New clashes in Libya’s Benghazi kill dozens: officials

Members of the pro-government Libyan forces fire towards Islamist militiamen during a attack on districts held by the militias on Nov.3, 2014 around the port of eastern Libya's city of Benghazi.

Members of the pro-government Libyan forces fire towards Islamist militiamen during a attack on districts held by the militias on Nov.3, 2014 around the port of eastern Libya’s city of Benghazi.

Fresh fighting erupted in Libya’s second city Wednesday, bringing the death toll in three days of violence between pro-government militias and Islamist fighters to more than 30, officials said.

Witnesses said the clashes, which included heavy artillery, were some of the fiercest to hit Benghazi since former general Khalifa Haftar launched a new government-backed offensive on the eastern city in October.

Islamist militias including fighters from the radical Ansar al-Sharia group took near total control of Benghazi in July.

At least 32 people, including civilians, have been killed in the fighting since Monday, according the Benghazi Medical Centre. It said seven people had been killed on Wednesday alone.

Since the start of Haftar’s assault, 286 people have been killed, based on an AFP toll comprised of figures provided by medical and security sources.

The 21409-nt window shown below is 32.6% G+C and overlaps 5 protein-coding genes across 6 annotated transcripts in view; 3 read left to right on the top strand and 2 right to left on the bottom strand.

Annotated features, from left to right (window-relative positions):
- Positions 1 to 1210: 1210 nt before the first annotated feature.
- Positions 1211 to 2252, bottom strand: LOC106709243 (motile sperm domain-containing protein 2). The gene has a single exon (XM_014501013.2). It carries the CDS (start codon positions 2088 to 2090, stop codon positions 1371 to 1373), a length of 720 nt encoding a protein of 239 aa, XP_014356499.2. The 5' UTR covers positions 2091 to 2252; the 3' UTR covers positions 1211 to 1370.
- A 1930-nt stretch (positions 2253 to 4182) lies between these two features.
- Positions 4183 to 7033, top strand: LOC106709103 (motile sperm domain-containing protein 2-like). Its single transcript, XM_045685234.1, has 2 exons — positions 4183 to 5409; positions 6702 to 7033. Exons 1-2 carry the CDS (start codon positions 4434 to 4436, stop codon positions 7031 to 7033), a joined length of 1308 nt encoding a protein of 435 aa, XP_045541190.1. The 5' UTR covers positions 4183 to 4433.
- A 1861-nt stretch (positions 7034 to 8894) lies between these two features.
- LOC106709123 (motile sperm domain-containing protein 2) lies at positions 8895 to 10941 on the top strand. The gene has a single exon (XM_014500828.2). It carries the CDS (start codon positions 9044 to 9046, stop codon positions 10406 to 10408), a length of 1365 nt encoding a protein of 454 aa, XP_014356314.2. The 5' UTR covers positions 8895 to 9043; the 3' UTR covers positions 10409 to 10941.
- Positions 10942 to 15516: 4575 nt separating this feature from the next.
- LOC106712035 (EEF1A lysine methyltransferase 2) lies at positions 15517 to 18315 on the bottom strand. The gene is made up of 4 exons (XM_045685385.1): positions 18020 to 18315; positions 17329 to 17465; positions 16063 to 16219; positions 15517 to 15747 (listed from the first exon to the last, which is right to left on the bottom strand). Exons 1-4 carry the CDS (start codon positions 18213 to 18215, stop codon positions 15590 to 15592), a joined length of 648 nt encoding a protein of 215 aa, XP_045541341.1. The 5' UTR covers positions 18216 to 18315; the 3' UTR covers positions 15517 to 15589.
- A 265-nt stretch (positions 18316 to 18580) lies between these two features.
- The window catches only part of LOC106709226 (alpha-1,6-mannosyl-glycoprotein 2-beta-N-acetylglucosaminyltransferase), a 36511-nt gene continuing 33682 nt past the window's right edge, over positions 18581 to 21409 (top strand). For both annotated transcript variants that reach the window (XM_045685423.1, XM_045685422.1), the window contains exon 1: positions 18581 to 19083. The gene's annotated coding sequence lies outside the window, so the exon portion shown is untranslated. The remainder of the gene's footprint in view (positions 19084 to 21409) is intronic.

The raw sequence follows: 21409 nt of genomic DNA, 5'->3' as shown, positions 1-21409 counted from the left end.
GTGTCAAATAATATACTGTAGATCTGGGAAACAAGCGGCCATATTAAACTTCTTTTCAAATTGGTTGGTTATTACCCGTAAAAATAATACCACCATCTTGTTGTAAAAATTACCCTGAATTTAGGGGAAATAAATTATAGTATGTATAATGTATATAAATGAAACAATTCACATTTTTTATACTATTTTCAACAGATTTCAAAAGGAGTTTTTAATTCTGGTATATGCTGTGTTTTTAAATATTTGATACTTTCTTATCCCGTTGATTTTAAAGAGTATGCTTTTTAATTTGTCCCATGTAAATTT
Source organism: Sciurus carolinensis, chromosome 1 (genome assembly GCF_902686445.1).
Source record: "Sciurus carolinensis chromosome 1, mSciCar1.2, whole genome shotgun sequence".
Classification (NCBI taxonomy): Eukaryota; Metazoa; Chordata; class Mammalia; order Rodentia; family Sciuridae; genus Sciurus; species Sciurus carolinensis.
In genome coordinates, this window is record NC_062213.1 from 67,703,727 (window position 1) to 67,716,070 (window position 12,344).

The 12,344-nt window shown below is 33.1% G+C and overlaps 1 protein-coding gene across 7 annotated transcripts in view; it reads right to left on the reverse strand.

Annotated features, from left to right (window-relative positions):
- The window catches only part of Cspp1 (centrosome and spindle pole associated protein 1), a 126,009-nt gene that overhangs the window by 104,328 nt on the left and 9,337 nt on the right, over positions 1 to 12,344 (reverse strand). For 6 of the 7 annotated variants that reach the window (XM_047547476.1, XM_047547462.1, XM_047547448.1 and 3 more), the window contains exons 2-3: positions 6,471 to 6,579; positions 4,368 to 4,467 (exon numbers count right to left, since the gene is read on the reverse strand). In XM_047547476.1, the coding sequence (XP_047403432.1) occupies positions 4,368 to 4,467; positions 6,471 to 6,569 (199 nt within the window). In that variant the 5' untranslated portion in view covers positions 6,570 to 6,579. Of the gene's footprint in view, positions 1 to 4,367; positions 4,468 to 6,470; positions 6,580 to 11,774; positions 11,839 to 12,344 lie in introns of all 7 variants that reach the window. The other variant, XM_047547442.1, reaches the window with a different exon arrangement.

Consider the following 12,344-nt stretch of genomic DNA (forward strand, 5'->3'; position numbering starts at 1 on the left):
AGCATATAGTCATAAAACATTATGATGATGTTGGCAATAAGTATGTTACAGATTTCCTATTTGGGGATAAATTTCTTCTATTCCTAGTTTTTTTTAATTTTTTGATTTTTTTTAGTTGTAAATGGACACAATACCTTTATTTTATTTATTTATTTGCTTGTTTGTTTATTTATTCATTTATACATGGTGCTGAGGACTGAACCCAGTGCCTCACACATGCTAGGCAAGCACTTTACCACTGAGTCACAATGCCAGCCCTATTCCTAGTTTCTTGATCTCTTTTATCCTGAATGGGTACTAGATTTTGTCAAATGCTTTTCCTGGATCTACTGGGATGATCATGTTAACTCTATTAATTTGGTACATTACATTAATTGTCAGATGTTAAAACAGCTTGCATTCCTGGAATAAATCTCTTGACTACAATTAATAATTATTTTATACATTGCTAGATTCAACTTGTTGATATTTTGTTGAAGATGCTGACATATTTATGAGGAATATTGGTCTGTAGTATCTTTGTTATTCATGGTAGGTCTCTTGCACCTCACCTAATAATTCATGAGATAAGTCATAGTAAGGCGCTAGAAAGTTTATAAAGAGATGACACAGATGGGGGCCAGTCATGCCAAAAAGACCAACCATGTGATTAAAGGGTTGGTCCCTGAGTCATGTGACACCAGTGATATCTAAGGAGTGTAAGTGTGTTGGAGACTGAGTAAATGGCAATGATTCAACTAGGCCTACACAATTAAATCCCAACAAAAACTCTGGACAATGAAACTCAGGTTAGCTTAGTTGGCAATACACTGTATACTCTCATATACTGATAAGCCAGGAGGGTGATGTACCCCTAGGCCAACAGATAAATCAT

Islamist groups do not disclose their death tolls.

Clashes on Wednesday morning focused on the east, west and center of the city, especially close to Benghazi’s security headquarters, which was retaken from the Islamists two days ago, said Colonel Ahmed al-Mesmari.

“The army is facing strong resistance from armed Islamists,” he added.

The Islamists erected sand bag barricades across the city’s main roads and patrolled areas in armed vehicles mounted with anti-aircraft guns, witnesses said.

A security official said Haftar’s forces conducted air strikes against the rebels in the city center.

The area close to Benghazi’s port was also the scene of fierce fighting, with pro-government forces looking to wrest control of the strategic hub from the Islamists.

Libyan authorities have struggled to assert control across a country awash with weapons and powerful militias which ousted longtime autocratic leader Muammar Qaddafi in a 2011 revolt.

The internationally recognized government was forced to take refuge in the country’s east to escape a mainly Islamist coalition which seized control of Tripoli at the end of August.

France, Britain and the United States on Tuesday asked a Security Council committee to add Ansar al-Sharia to a UN terror list for its ties to al-Qaeda.

 
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